Percent recovery index may prove efficient in predicting poor asthma control and exacerbations in adults, a study suggests.
Using a percent recovery index (PRI) to predict poor asthma control and exacerbations in adults may be an effective tool in navigating treatment options and management of the disease, a study finds.
The authors noted that effective treatment of asthma can reduce PRI, demonstrating the index’s value for evaluating curative effects of therapy, making this the first study to examine the influence of treatment on PRI. Findings were published in the Journal of Asthma and Allergy.
PRI is a metric produced from the methacholine bronchial provocation test (MBPT) and is the percentage increase from the maximally reduced forced expiratory volume per 1 second (FEV1) after bronchodilator inhalation. However, there is little research on the effects of PRI in predicting poor asthma control and exacerbations. In the current study, the researchers aimed to examine whether PRI can be used to predict poor asthma control and exacerbations in adults, while also evaluating the impact of treatment on PRI.
The study included a total of 61 adults aged 18 to 60 years with a diagnosis of asthma based on a history of wheezing or coughing, as well as at least 1 of the following characteristics: FEV1 reversibility greater than 12%, positive bronchial challenge tests, average daily diurnal peak expiratory flow (PEF) variability greater than 10%, or PEF weekly variation rate greater than 20%.
Additionally, the researchers defined an asthma exacerbation as the use of systemic corticosteroids for at least 3 consecutive days or asthma-specific emergency visits or hospitalizations. A history of previous exacerbations during 1 year prior to enrollment was also recorded.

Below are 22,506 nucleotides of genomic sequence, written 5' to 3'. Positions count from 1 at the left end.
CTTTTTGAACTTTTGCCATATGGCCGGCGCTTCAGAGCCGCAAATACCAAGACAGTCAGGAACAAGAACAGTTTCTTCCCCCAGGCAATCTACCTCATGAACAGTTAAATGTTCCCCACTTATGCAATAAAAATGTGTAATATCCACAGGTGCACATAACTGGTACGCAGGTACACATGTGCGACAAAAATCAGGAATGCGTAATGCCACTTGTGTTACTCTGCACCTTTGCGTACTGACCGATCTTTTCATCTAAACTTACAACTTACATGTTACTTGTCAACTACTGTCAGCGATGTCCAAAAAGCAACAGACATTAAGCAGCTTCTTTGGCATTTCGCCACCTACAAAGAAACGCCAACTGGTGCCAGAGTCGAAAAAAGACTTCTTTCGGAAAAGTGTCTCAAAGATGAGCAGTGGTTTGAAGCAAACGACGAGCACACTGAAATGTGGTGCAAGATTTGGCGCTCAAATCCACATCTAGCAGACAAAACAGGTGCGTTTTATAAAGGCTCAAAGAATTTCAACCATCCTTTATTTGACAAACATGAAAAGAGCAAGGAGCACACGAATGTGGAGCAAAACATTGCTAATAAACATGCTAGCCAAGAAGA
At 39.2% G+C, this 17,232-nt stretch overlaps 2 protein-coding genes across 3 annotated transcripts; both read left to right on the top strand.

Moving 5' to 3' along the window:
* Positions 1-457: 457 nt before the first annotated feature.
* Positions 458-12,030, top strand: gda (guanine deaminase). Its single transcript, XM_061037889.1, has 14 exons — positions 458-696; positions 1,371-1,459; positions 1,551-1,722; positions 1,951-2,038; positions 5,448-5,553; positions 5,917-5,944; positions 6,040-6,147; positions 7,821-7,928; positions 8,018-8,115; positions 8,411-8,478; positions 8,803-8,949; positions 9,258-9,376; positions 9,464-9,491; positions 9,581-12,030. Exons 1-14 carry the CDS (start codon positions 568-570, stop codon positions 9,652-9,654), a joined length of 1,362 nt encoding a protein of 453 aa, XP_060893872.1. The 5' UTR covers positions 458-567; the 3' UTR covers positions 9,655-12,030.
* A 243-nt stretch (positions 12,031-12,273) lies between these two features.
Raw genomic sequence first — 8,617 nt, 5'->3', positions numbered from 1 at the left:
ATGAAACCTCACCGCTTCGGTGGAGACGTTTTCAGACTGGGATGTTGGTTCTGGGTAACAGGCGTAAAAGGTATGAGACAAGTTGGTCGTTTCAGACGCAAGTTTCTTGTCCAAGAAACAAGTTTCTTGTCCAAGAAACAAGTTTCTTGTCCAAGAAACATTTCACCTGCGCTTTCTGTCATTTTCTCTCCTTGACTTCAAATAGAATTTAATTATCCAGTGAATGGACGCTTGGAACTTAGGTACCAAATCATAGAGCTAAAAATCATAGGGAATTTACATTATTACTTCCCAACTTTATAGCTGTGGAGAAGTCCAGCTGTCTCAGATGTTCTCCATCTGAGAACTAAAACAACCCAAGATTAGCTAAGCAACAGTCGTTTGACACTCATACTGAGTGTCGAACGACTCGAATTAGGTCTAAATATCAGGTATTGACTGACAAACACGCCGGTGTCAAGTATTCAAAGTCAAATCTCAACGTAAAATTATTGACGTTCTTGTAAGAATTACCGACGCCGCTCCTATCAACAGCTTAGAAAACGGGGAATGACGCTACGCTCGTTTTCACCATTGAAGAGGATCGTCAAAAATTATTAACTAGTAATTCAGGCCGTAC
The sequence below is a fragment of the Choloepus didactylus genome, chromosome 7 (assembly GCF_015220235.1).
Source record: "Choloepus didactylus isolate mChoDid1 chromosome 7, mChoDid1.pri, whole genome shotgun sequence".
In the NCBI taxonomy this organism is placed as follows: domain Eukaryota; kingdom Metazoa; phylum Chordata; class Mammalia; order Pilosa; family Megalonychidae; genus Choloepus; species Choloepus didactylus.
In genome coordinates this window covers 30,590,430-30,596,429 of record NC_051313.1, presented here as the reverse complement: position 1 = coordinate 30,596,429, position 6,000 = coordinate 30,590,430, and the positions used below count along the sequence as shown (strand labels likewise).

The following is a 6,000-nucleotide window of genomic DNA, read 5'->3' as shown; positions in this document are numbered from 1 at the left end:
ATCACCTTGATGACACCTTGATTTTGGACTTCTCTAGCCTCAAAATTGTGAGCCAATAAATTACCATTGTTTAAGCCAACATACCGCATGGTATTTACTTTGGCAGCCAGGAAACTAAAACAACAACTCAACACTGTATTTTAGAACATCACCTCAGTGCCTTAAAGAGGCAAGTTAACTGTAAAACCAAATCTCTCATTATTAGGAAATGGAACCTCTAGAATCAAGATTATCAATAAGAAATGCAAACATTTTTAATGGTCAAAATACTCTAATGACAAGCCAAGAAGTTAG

Baseline characteristics obtained at enrollment included MBPT, lung function, asthma exacerbation, Asthma Control Test, Mini Asthma Quality of Life Questionnaire, and inflammation factors: fractional exhaled nitric oxide (FENO), blood eosinophil count, and alveolar NO (CaNO). These characteristics were also measured at a 3-month follow up. Additionally, covariates such as age, sex, body mass index, previous exacerbation, smoking status, and lung function were obtained for each patient at the start of the trial.
At follow up, the researchers discovered a significant association between PRI and asthma exacerbation (P = .023), poor asthma control (P = .014), decreased quality of life (P = .010), and a cumulative number of emergency visits or hospitalizations (P = .039).
However, no association was observed between baseline values for FENO, CaNO, or blood eosinophil count and follow-up.
Furthermore, PRI dramatically decreased after 3 months of standard treatment.
The researchers acknowledge some limitations to the study. First, the comparison between PRI and bronchodilator reversibility was not included in the study, in which the researchers believe more studies need to be done on this distinction. Additionally, the researchers believe PRI may reflect the inherent property of airway smooth muscle (ASM), suggesting a different direction for future research.
Despite limitations, the researchers believe this study shows how PRI can be used as a valuable tool in predicting poor asthma control, exacerbations, and decreased quality of life in adults.
“PRI may be also valuable to the evaluation of curative effect in asthma,” wrote the researchers. “Finally, we proposed that predicting ability of PRI may be based on the inherent property of ASM.”
Kuang L, Ren C, Liao X, Zhang X, Zhou X. Percent recovery index predicts poor asthma control and exacerbation in adults. J Asthma Allergy. 2023;16:711-722. doi:10.2147/jaa.s414164